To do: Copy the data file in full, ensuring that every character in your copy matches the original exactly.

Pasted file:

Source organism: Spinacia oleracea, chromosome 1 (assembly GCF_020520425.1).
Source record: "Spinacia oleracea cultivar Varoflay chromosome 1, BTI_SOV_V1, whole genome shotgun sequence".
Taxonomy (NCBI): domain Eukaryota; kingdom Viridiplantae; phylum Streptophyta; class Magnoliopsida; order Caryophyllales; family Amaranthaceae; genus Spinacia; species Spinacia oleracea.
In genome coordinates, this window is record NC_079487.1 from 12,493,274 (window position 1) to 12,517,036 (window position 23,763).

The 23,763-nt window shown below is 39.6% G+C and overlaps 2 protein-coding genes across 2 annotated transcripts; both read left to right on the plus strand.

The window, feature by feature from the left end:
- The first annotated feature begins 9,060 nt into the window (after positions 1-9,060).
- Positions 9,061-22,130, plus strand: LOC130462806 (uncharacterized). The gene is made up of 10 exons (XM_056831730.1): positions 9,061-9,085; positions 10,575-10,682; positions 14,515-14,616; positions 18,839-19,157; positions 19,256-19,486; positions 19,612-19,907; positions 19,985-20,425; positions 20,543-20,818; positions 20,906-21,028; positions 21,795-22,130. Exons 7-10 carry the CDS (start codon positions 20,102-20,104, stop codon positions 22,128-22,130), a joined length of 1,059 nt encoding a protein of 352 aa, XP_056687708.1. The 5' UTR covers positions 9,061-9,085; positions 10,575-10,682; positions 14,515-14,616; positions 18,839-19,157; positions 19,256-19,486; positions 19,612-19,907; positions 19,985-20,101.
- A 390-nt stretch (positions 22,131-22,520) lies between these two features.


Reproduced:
Source organism: Spinacia oleracea, chromosome 1 (assembly GCF_020520425.1).
Source record: "Spinacia oleracea cultivar Varoflay chromosome 1, BTI_SOV_V1, whole genome shotgun sequence".
Taxonomy (NCBI): domain Eukaryota; kingdom Viridiplantae; phylum Streptophyta; class Magnoliopsida; order Caryophyllales; family Amaranthaceae; genus Spinacia; species Spinacia oleracea.
In genome coordinates, this window is record NC_079487.1 from 12,493,274 (window position 1) to 12,517,036 (window position 23,763).

The 23,763-nt window shown below is 39.6% G+C and overlaps 2 protein-coding genes across 2 annotated transcripts; both read left to right on the plus strand.

The window, feature by feature from the left end:
- The first annotated feature begins 9,060 nt into the window (after positions 1-9,060).
- Positions 9,061-22,130, plus strand: LOC130462806 (uncharacterized). The gene is made up of 10 exons (XM_056831730.1): positions 9,061-9,085; positions 10,575-10,682; positions 14,515-14,616; positions 18,839-19,157; positions 19,256-19,486; positions 19,612-19,907; positions 19,985-20,425; positions 20,543-20,818; positions 20,906-21,028; positions 21,795-22,130. Exons 7-10 carry the CDS (start codon positions 20,102-20,104, stop codon positions 22,128-22,130), a joined length of 1,059 nt encoding a protein of 352 aa, XP_056687708.1. The 5' UTR covers positions 9,061-9,085; positions 10,575-10,682; positions 14,515-14,616; positions 18,839-19,157; positions 19,256-19,486; positions 19,612-19,907; positions 19,985-20,101.
- A 390-nt stretch (positions 22,131-22,520) lies between these two features.